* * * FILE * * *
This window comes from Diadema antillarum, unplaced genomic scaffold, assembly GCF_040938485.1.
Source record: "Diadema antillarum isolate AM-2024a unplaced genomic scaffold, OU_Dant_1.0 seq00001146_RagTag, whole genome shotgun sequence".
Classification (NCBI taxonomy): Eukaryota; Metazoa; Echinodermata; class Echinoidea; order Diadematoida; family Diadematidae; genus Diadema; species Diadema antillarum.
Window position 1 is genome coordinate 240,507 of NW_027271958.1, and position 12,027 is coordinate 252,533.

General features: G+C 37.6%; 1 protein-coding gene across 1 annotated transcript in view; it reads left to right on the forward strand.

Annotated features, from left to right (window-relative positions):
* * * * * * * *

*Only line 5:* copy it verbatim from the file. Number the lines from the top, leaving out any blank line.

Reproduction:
General features: G+C 37.6%; 1 protein-coding gene across 1 annotated transcript in view; it reads left to right on the forward strand.